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E = pc derivation

  1. Apr 29, 2010 #1
    I was reading the derivation of this equation on hyperphysics.com and after searching all over the internet it seems that eveywhere seems to just accept this equation is valid for light, even though a rest mass of 0 would make p equal to 0.

    Sorry if I'm being stupid or if this has been asked a million times before but I can't find an explanation anywhere as to why light having zero rest mass gives the equation E = pc, despite p being proportional to the (zero) rest mass of light.
     
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  3. Apr 29, 2010 #2

    George Jones

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    Re: E=pc

    For any particle, massive or massless, the relativistic relation between mass, energy, and spatial momentum is given by

    [tex]E^2 - \left( cp \right)^2 = \left( mc^2 \right)^2 .[/tex]

    Using [itex]m = 0[/itex] in this relation results in [itex]E = cp[/itex].
     
  4. Apr 29, 2010 #3
    Re: E=pc

    But surely if p = m0v/sqrt(1-v2/c2), that would make p equal to 0?
     
  5. Apr 29, 2010 #4

    jtbell

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    Re: E=pc

    When v = c, that equation leads you to divide by zero, which has a mathematically undefined result. So it simply doesn't apply when v = c. The equation George showed you is more general.
     
  6. Apr 29, 2010 #5
    Re: E=pc

    Yeah sorry my mistake, but that still would mean that p is an undefined value, despite it being in the equation George posted.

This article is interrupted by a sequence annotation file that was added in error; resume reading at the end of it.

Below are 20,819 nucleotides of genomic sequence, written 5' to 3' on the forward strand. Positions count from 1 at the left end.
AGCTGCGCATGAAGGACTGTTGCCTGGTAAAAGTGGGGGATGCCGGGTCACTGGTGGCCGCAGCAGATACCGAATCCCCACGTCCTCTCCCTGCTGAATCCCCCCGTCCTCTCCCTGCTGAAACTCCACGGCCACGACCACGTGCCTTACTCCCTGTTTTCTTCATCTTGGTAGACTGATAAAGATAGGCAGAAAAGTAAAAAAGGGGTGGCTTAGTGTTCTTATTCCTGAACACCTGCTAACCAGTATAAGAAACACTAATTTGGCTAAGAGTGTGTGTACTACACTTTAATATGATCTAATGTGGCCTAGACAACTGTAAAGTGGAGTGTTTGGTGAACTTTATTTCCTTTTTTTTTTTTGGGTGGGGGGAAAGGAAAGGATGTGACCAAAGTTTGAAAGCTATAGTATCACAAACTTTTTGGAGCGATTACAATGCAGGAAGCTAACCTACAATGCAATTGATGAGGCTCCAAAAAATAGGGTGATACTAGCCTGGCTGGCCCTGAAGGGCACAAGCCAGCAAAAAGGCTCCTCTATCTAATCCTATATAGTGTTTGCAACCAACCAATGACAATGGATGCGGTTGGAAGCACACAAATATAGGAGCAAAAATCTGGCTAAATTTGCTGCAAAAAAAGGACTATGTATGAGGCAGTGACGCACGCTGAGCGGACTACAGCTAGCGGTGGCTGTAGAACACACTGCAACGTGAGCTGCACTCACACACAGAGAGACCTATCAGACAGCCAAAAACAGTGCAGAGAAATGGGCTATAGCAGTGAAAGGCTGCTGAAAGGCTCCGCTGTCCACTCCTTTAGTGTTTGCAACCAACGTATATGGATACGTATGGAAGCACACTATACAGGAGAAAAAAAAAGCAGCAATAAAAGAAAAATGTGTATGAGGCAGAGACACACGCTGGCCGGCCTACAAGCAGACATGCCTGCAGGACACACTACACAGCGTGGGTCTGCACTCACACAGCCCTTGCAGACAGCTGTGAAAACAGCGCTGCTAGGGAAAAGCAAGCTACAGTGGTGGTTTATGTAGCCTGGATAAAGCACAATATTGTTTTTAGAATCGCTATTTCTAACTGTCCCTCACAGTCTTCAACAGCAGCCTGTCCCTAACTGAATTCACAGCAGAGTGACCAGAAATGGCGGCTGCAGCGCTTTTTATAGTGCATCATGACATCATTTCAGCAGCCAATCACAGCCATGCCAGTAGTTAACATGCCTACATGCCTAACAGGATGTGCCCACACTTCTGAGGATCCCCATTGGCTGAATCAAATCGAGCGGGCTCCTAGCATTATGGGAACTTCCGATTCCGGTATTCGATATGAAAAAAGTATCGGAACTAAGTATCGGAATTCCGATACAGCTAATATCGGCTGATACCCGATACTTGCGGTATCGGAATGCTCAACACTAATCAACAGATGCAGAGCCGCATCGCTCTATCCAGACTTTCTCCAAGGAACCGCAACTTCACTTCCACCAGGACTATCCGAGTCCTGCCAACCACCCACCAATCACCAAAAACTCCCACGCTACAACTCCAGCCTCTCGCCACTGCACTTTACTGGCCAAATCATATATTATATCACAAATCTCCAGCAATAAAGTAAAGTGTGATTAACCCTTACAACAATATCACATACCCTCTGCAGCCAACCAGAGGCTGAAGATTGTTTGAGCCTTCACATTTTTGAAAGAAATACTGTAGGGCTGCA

7. Apr 29, 2010 #6

    Ich

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    Re: E=pc

    It means that your equation has nothing to say on a photon's momentum, while George Jones' has.
     
  8. Apr 29, 2010 #7
    Re: E=pc

    But you can't just ignore the equation for momentum and state that light has a momentum, p, purely for convenience.

    Unless momentum can be defined as something else, other than the equation I posted.
     
  9. Apr 29, 2010 #8
    Re: E=pc


    E^2 = p^2 + m_0^2

    is the general formula

    E = gamma m_0

    applies only to massive particles

    where is your lack of understanding?
     
  10. Apr 29, 2010 #9
    Re: E=pc

    It was in the definition of momentum itself, I've found the answer the answer anyway in the de Broglie wavelength equation, which is something I knew already was just having trouble remembering it. Cheers for the help people.
     
  11. Apr 29, 2010 #10

    George Jones

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    Re: E=pc

    Even classically, the energy and momentum densities of electromagnetic waves are related by E = pc.
     
  12. Apr 29, 2010 #11
    Re: E=pc

    I think he's saying that in the equation E=pc, p=mv, so that if m=0, then p=zero, then E=0.

    Unless maybe saying m=0 means that relativistic mass is zero, not rest mass?
     
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